I've been away from the forum for a little while and I'm amazed at some of the negative pit bull articles and info being posted.
I know there are alot of pittie owners here, so I thought it would be nice to start a thread about the GOOD things pit bulls do, and the ways they've affected our lives. It doesn't have to be anything that would necessarily be considered "heroic" or newsworthy- just post your good experiences with pit bulls, and the ways meeting one or having one as a part of your life has done something positive for you.[
I'll start with my dog, Culley. I've told this story before, but I think in light of all of the negativity lately it bears repeating. I adopted him the first week in June of this year, after desperately wanted a pit bull for years. He had been picked up as a stray, and was listed on Petfinder with a local shelter. We went to visit him in his foster home, and after passing the adoption process, we brought him home.
He settled in nicely, and about two weeks after we brought him home, he quite possibly saved my life- or, at least saved me from serious physical injury.
I had taken my parent's neglected Lab mix, Madison, and was trying to fix her up. She was underweight, had a horrible case of sarcoptic mange and a host of allergies, and had been seriously neglected socially. She had *alot* of problems.
I had been trying to help her for a while, but her behavior was getting progressively worse and she was becoming more and more aggressive towards us. Her physical wounds healed, but her mental ones just seemed to grow bigger. She started snapping at us, and came at us on several occasions. She bit us and drew blood more than once. [
On this day, I was getting ready to take Madison out to potty. The other dogs were all napping. Culley was on the other end of the house asleep on my bed. I was standing several rooms away, by the back door.
As I clipped the leash to Madison's collar, she attacked me. I don't know why, but I suspect her aggression was due to a combination of things- years of abuse and neglect coupled with, possibly, a brain tumor or other neurological problem. All I know is, one second she was wagging her tail and pressing her nose to the crack of the door waiting to go out, and the next second she had me pinned to the floor and was biting at my arms and roaring at my face. I was terrified. I tried my best to get her off of my, but she was 70+ pounds of solid muscle and wasn't budging. It was all I could do to hold her back enough that she couldn't bite my face, which is what she was trying to do. I was home alone, and the other dogs weren't doing much. Axl was still fast asleep on the recliner 3 feet away, Ogre was locked in his crate, Butter was bouncing around playfully, and Pepito was barking.
All of a sudden, Culley came out of nowhere. He came flying from the other end of the house, a total blur. He didn't make a sound- instead he launched himself like a missle at Madison's chest and headbutted her. This little 35 pound dog sent her flying across the room and then he immediately took up a position between me and her as she rebounded, giving me time to get up and scramble away.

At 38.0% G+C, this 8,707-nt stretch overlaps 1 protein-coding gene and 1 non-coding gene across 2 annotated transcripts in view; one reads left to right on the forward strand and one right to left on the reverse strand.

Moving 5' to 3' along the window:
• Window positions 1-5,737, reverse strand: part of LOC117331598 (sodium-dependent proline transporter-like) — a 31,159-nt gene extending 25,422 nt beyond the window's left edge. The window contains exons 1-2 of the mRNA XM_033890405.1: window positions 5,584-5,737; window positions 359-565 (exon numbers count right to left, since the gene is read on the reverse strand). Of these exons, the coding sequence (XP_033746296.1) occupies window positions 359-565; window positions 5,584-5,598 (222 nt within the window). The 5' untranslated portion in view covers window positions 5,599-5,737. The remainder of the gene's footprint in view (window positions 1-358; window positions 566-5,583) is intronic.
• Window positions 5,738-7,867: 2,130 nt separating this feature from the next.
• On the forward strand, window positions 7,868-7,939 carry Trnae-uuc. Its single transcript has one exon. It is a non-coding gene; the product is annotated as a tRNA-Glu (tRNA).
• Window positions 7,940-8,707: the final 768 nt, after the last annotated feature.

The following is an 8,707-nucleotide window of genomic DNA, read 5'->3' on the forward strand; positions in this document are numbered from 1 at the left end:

She came running back, trying to get at me again, and he leapt at her. She redirected her attack onto him and they started to fight- but when I screamed for them to stop, Culley immediately dropped onto his belly, let go of her, and took the onslought from her as it kept coming. The fact that he had stopped when I asked meant that they were no longer a whirling mass of dog and I was able to reach in, pull her away, and lock her in a crate.
This little dog, who I hardly knew at the time, quite possibly saved my life. Maybe I would have been able to get away from Madison, maybe I wouldn't have. I wasn't having much luck at the time holding her off of me, and when Culley came barreling in she was getting closer and closer to my face. I have no idea whether I would be okay or not had he not been there- but something tells me that I wouldn't be.
Not only did he selflessly step in and fend off a dog much larger than himself, he listened to my command to "stop" and did so the second I said it. For him to be able to stop what he was doing, to "turn off" when I asked him to, the *instant* I asked him to, demonstrates an enormous amount of control over himself- it still amazes me that he was able, and willing, to stop in the middle of a fight and take an attack from another dog, all because I asked him to. I was hardly more than a stranger to him at the time.
The next day, at Petsmart, a woman grabbed her daughter's hand as she was reaching over to pet Culley and dragged her away. "That dog will bite you!" she said. "Never, EVER, touch that kind of dog again. You're lucky it didn't take your arm off!" [&o]
Pit bulls give so, so much to their people- and they seem to get nothing but grief in return. They will do literally anything their owners ask of them- they don't have a concept of what we consider to be good or bad, they only know that they want nothing more than to please their masters.
For every "bad" pit bull, there have to be thousands more like Culley that you never hear about- so everyone, please post your GOOD pit bull experiences. How have these amazing dogs touched your lives, or the lives of someone you know. I know it's a long shot, but maybe the stories in this thread will change the mind of someone, somewhere. [